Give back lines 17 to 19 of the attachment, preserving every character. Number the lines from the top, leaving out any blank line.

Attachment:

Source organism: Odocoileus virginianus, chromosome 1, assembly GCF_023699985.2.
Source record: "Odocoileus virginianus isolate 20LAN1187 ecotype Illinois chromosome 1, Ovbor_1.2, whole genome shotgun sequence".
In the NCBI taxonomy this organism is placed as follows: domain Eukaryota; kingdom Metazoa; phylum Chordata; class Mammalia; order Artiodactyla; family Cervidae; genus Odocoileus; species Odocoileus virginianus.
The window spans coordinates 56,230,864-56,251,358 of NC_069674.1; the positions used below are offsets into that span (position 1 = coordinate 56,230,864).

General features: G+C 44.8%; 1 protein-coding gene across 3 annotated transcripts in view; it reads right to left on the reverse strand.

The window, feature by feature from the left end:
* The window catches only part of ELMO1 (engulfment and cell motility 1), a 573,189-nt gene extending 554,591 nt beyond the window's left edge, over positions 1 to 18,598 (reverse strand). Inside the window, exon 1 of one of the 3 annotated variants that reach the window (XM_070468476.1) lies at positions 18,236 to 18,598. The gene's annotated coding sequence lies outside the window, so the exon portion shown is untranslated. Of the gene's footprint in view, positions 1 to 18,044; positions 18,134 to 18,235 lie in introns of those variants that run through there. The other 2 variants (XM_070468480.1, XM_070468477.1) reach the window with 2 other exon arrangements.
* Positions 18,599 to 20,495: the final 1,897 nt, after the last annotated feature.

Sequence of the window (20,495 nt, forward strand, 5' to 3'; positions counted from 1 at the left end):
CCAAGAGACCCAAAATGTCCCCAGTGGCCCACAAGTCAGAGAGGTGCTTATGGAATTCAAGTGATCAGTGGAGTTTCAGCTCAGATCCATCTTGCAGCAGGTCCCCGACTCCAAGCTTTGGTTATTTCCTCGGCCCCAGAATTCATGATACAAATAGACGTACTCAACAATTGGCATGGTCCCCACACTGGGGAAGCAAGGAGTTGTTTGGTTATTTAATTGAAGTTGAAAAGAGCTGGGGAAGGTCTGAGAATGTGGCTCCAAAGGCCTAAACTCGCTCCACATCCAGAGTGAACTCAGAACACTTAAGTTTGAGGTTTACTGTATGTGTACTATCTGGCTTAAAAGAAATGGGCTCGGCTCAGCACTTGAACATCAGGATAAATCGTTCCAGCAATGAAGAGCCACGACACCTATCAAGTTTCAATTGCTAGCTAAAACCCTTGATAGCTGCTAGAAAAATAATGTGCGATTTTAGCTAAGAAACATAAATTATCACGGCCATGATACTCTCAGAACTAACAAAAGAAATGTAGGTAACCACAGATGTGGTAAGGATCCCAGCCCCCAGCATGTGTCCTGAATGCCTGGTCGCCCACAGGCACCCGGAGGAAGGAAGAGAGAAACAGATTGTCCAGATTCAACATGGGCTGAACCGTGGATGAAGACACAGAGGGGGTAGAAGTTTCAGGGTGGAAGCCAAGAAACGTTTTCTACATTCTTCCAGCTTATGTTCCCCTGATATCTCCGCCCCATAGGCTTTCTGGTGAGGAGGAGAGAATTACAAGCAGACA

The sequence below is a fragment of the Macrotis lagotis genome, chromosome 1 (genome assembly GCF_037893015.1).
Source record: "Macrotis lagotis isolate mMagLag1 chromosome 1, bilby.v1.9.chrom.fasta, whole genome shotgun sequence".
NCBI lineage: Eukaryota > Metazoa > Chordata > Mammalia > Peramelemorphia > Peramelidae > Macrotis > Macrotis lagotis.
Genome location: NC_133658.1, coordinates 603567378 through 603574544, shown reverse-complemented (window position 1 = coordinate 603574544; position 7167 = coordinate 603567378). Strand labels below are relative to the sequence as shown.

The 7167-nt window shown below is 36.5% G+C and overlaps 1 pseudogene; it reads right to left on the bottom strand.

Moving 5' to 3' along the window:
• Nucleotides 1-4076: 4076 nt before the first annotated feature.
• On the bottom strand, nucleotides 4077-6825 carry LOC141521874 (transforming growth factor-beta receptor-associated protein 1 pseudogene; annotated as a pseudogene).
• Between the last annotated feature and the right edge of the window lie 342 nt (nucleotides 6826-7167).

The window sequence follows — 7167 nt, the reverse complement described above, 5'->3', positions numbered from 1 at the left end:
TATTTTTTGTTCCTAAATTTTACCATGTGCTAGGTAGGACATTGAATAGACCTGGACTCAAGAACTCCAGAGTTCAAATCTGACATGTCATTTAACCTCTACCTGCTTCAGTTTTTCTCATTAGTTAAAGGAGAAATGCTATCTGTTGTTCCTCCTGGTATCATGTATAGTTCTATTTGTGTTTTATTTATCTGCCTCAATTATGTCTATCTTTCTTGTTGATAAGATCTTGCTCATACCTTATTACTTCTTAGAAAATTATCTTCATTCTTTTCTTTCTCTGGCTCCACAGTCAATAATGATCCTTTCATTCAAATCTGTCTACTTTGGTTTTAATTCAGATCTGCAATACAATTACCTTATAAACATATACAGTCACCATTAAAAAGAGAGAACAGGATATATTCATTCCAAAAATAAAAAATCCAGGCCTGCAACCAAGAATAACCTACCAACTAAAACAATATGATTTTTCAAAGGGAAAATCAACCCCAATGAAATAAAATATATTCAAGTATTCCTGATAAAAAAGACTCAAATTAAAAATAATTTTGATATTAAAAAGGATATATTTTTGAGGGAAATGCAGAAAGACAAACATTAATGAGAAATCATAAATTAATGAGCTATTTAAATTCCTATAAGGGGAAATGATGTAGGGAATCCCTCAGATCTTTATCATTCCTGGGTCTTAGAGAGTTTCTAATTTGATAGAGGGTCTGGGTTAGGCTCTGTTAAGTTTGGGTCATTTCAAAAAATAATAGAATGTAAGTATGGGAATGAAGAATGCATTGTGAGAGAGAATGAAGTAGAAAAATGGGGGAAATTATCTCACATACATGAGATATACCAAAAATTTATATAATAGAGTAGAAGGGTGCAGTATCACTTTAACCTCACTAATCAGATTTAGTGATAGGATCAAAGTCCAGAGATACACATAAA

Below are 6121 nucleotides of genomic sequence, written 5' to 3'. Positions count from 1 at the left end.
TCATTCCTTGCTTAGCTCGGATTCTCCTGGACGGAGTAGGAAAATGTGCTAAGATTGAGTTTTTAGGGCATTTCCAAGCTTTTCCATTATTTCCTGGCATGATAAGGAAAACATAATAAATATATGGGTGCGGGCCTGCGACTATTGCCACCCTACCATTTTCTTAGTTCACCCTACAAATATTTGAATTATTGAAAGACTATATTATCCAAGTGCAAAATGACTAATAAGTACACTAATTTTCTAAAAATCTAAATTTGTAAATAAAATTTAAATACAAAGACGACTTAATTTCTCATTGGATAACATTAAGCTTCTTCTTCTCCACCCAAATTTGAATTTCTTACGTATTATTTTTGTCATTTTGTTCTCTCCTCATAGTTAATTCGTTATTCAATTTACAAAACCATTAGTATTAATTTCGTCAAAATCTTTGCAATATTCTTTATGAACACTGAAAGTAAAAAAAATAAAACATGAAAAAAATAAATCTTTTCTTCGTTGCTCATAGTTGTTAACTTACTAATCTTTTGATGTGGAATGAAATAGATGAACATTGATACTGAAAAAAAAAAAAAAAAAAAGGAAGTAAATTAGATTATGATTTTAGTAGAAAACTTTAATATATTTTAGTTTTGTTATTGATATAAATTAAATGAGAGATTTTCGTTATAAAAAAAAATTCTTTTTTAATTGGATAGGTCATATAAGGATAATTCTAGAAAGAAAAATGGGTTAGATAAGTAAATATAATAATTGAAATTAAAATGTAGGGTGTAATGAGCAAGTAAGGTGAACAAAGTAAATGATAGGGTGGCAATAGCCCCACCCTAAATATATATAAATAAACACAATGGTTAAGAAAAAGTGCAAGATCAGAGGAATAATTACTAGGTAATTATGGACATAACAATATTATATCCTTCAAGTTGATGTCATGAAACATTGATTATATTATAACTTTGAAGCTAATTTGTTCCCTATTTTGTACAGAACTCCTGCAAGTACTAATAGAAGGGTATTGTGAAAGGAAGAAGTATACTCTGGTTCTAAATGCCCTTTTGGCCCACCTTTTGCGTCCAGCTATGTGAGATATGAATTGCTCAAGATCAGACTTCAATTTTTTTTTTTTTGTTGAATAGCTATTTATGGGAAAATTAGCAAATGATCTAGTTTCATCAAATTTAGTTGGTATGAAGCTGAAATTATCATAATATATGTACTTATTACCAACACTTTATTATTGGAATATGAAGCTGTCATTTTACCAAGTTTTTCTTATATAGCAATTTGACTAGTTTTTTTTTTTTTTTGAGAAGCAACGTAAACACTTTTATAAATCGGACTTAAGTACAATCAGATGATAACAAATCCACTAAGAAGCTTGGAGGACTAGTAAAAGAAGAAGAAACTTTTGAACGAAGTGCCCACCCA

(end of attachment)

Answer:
• Nucleotides 1-4076: 4076 nt before the first annotated feature.
• On the bottom strand, nucleotides 4077-6825 carry LOC141521874 (transforming growth factor-beta receptor-associated protein 1 pseudogene; annotated as a pseudogene).
• Between the last annotated feature and the right edge of the window lie 342 nt (nucleotides 6826-7167).